Get Framed by Naval Hospital Bremerton Optometry

By Douglas H Stutz, Naval Hospital Bremerton Public Affairs –

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Getting framed is now a fashionable eye-opening experience courtesy of Naval Hospital Bremerton’s Optometry Clinic.

Those old jokes about Navy-issue eyeglasses being called ‘birth-control’ are not applicable anymore with a host of new stylish frames available from which to pick and choose.

Since the new frames – nine different colors, style and sizes – were introduced in October, Optometry’s Optical Support Unit has made 1,124 new pairs of eye glasses for customers.

“We support all service commands throughout the greater Pacific Northwest from Alaska to Idaho to Washington. People have been pleasantly surprised but have also asked if the new frames are really options and if they are in regulations,” said Lt. Abbey Nelson, Optometry Department Head and Optometrist.

Optometry has provided 16,436 pairs of eyeglasses over the last year.

“Everyone has eyes. Business is booming. Not only are we providing eye glasses, we’ve also done a ton of referrals for refractory eye surgery with Ophthalmology,” Nelson said, noting that word has gradually filtered out that there are new frames available and Sailors are appreciating the options available to them.

“Style and fashion are cyclical, trending nowadays towards larger frames. We can give our customers nice options they want to wear and not just cram into the bottom of their seabag,” stated Nelson.

Optometry provides two pairs of serviceable eyewear, including inserts if needed for specific jobs that require such modification.

Nelson attests that the process is simple for someone to get new eye glasses and routinely begins with an eye exam. She recommends patients have their eyes examined every 12-24 months unless their doctor recommends otherwise. An eye exam takes approximately an hour.

“Routine vision care should not be an afterthought. When we do an eye exam, we also look at the health of a person’s eye. We stress ocular health exams. It’s always better to catch things early if there are problems,” explained Nelson.

According to Nelson, the top priority of Optometry is direct support to the fleet.

“My main focus to ensure the fleet has what they need, especially operational units. That we can make eyeglasses definitely helps. We can make them on the spot, unless they are something like bifocal then we’ll need to send to Naval Ophthalmic Support & Training Activity (NOSTRA) in Virginia to be made,” she said, noting that the Optometry team takes great pride in knowing that when patients leave after their appointment, they are good to go.

Most new eyeglasses can be fitted, fabricated and finalized the same day as the visit.

The clinic’s Optical Support Unit (OSU) Optical Fabrication Shop is one of 16 fabrication labs in the Navy not counting NOSTRA. They fabricate single vision glasses for all eligible active duty and retired service members who have prescriptions that can be made with the stock lenses.

The service(s) the clinic provides even goes beyond eye exams and eyeglasses .The more glasses the OSU fabricates, the more Sailors, Soldiers, Airmen, and Marines become operationally ready from a vision standard. The work being done directly impacts the mission readiness of multiple commands across the military spectrum.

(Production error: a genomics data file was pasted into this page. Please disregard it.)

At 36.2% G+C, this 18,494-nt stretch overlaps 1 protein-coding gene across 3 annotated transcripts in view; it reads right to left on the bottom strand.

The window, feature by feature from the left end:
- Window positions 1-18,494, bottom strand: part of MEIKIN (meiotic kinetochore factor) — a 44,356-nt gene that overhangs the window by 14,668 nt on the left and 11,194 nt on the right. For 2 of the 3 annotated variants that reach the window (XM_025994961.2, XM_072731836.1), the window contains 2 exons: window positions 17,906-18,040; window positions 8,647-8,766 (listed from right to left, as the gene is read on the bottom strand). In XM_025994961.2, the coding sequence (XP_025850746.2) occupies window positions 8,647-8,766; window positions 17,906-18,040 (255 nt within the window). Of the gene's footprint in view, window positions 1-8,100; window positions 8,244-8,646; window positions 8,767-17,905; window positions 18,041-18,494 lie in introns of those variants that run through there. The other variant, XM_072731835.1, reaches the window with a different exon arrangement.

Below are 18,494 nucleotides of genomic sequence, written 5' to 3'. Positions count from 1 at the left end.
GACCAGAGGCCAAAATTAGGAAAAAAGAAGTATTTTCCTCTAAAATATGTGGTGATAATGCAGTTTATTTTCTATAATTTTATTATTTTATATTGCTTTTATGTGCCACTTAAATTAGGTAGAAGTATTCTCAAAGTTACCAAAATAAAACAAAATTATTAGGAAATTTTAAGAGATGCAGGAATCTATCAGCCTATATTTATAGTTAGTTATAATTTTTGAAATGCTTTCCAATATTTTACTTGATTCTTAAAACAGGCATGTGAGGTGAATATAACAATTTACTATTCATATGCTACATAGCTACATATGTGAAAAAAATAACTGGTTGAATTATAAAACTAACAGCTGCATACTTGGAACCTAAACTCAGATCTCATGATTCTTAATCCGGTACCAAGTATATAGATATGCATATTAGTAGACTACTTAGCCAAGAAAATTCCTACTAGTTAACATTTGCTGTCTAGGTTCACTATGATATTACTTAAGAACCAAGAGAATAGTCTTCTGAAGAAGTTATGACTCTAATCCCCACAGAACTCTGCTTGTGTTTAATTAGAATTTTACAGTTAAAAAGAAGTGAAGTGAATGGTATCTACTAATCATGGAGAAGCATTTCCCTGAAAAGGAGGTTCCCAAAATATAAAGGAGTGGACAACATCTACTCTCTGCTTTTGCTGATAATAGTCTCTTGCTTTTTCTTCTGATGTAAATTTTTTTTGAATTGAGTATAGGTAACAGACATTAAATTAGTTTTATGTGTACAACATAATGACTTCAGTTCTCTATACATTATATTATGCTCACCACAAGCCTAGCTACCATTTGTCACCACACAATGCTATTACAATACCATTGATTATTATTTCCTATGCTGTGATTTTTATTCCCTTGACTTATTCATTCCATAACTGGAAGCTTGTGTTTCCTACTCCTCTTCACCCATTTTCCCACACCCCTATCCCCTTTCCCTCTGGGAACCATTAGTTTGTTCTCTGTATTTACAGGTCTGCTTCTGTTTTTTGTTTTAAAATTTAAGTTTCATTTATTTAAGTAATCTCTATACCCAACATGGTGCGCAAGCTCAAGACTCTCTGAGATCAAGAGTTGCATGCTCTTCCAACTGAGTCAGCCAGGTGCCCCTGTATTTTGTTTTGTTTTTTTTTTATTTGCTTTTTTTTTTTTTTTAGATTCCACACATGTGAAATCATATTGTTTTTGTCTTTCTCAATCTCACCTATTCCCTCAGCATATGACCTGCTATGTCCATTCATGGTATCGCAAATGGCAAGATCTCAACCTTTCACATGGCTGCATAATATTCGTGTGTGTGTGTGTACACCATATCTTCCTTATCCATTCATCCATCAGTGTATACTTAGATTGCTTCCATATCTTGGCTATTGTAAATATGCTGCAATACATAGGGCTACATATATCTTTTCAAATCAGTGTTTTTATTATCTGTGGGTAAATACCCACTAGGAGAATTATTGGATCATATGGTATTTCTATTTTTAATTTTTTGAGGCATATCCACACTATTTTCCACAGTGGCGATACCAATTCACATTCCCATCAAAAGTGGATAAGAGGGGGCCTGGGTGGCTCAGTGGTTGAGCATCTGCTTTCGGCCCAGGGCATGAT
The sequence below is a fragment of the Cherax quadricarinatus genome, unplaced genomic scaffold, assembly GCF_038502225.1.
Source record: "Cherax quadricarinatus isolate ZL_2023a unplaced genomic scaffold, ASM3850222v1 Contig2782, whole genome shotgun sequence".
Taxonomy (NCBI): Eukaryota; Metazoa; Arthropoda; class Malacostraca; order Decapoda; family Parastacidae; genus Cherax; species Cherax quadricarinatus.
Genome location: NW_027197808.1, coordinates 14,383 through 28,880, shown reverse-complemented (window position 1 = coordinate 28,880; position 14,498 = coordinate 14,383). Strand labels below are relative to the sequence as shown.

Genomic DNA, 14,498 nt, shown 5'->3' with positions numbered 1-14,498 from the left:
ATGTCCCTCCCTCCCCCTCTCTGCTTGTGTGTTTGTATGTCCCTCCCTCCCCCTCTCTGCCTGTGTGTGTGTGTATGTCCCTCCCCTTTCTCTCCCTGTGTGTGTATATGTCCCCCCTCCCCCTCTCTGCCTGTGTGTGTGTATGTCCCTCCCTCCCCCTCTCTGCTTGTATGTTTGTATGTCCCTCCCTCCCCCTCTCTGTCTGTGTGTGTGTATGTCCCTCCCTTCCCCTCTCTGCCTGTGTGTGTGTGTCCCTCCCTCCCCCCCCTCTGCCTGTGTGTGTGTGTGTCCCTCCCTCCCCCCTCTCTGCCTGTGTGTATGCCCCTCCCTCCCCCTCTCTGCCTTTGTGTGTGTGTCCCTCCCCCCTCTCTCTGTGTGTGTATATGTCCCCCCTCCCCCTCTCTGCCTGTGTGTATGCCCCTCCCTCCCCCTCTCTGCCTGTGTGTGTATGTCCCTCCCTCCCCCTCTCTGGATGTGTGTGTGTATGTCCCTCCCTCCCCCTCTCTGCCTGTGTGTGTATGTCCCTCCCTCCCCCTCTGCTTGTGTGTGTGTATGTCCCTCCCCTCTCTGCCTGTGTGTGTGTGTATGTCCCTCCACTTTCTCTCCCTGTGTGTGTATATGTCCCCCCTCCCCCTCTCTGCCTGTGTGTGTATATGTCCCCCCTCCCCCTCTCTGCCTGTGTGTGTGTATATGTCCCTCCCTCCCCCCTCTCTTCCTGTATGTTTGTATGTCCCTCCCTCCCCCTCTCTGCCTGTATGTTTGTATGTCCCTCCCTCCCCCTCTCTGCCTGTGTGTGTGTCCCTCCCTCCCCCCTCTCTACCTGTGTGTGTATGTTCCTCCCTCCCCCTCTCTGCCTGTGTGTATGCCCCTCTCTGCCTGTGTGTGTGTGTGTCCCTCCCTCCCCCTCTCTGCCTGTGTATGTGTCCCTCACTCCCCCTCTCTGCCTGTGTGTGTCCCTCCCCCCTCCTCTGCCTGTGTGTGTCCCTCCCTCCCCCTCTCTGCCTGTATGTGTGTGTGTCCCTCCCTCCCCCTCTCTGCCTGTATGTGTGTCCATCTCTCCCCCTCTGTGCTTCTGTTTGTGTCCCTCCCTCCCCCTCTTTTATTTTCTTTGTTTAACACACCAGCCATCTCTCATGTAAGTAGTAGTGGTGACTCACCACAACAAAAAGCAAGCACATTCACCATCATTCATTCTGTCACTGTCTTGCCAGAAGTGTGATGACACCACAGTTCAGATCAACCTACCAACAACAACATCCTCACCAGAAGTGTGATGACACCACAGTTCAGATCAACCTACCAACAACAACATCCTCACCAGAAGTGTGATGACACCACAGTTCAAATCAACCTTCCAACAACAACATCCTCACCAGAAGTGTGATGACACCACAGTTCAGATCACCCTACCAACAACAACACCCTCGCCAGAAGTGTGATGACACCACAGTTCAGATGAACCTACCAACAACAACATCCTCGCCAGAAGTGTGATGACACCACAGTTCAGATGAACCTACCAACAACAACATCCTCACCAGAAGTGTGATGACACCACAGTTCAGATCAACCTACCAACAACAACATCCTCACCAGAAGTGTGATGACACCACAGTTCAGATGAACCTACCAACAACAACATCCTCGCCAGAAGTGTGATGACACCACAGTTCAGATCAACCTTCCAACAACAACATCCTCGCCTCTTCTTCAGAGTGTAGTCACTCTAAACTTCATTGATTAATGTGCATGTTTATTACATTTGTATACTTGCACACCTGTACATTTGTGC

The Fabrication Shop is like a high-tech assembly line. Orders than come in follow a strict fabrication process to ensure the highest quality spectacles for every patient. The new frames are then fitted with the necessary lenses.

“We definitely have different designs than before for those who need eyeglasses. It’s really nice to offer. This is a chance to be more stylish,” added Hospital Corpsman 2nd Class Brandon Minyard, Optometry Department Leading Petty Officer.

The lenses are then cut, shaped and placed into the frames. Next, the corpsmen verify the prescription of the lenses based on the order and must adhere to very strict established margins of error or the lenses fall out of standards and must be re-fabricated. After the verification process is complete, the lenses and frames are either shipped to a respective clinic or walked to the front to hand deliver to the patient.

“The response to the new frames has been positive. The first time a patient puts their new pair of eyeglasses on, they go, ‘I can see!’ or if it’s a replacement they go, ‘It’s so much clearer without scratches.’ A new wearer will remark how much more clearly they can see and how things are much more in focus than before,” shared Robert Jai, Optometry technician.

The clinic cares for all active duty, drilling Navy Reservists and enrolled beneficiaries with routine eye exams, physical health assessment and physical eye exams, diabetic eye exams, school vision exams – for age six or greater – and glaucoma screening exams. They also provide refractive surgery screenings for active duty personnel only, order eyeglasses and gas mask inserts and handle contact lens prescription renewals.

Patients needing to order glasses or needing repair of military glasses do not need appointments and are welcome to walk in during clinic hours.

Outside prescriptions are accepted. Specialty medically necessary contact lenses are handled on a case by case review basis.

An appointment for NHB Optometry Clinic, BHC Bangor, or BHC Everett can be made by calling TRICARE at 1-800-404-4506 and appointments for BHC Puget Sound Naval Shipyard at 360-476-7058. Referrals are not needed to make an appointment. Clinic hours are 7:30 a.m. to 4 p.m.

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